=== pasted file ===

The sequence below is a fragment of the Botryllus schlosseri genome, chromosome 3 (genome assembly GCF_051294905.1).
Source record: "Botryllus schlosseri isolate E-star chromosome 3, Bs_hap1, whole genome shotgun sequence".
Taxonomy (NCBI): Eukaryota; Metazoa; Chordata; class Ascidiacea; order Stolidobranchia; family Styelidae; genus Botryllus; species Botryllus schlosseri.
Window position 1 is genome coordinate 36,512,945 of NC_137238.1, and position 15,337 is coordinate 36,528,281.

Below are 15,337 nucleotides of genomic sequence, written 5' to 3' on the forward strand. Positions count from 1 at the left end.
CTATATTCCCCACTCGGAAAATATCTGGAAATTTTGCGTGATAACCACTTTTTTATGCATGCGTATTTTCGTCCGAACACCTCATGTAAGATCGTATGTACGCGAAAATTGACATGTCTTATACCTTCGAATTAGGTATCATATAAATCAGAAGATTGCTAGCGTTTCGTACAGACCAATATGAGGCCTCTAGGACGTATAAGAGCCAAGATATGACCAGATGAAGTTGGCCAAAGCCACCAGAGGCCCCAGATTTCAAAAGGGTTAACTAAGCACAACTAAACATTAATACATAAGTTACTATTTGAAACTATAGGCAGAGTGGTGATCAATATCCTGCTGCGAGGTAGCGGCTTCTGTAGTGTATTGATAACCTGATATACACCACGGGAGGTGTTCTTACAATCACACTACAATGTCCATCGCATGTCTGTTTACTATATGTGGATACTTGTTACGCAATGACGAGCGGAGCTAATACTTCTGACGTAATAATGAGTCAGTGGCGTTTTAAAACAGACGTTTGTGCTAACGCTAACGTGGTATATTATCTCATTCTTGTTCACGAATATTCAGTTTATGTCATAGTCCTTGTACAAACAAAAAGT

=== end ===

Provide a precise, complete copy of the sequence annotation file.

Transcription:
The sequence below is a fragment of the Botryllus schlosseri genome, chromosome 3 (genome assembly GCF_051294905.1).
Source record: "Botryllus schlosseri isolate E-star chromosome 3, Bs_hap1, whole genome shotgun sequence".
Taxonomy (NCBI): Eukaryota; Metazoa; Chordata; class Ascidiacea; order Stolidobranchia; family Styelidae; genus Botryllus; species Botryllus schlosseri.
Window position 1 is genome coordinate 36,512,945 of NC_137238.1, and position 15,337 is coordinate 36,528,281.

Below are 15,337 nucleotides of genomic sequence, written 5' to 3' on the forward strand. Positions count from 1 at the left end.
CTATATTCCCCACTCGGAAAATATCTGGAAATTTTGCGTGATAACCACTTTTTTATGCATGCGTATTTTCGTCCGAACACCTCATGTAAGATCGTATGTACGCGAAAATTGACATGTCTTATACCTTCGAATTAGGTATCATATAAATCAGAAGATTGCTAGCGTTTCGTACAGACCAATATGAGGCCTCTAGGACGTATAAGAGCCAAGATATGACCAGATGAAGTTGGCCAAAGCCACCAGAGGCCCCAGATTTCAAAAGGGTTAACTAAGCACAACTAAACATTAATACATAAGTTACTATTTGAAACTATAGGCAGAGTGGTGATCAATATCCTGCTGCGAGGTAGCGGCTTCTGTAGTGTATTGATAACCTGATATACACCACGGGAGGTGTTCTTACAATCACACTACAATGTCCATCGCATGTCTGTTTACTATATGTGGATACTTGTTACGCAATGACGAGCGGAGCTAATACTTCTGACGTAATAATGAGTCAGTGGCGTTTTAAAACAGACGTTTGTGCTAACGCTAACGTGGTATATTATCTCATTCTTGTTCACGAATATTCAGTTTATGTCATAGTCCTTGTACAAACAAAAAGT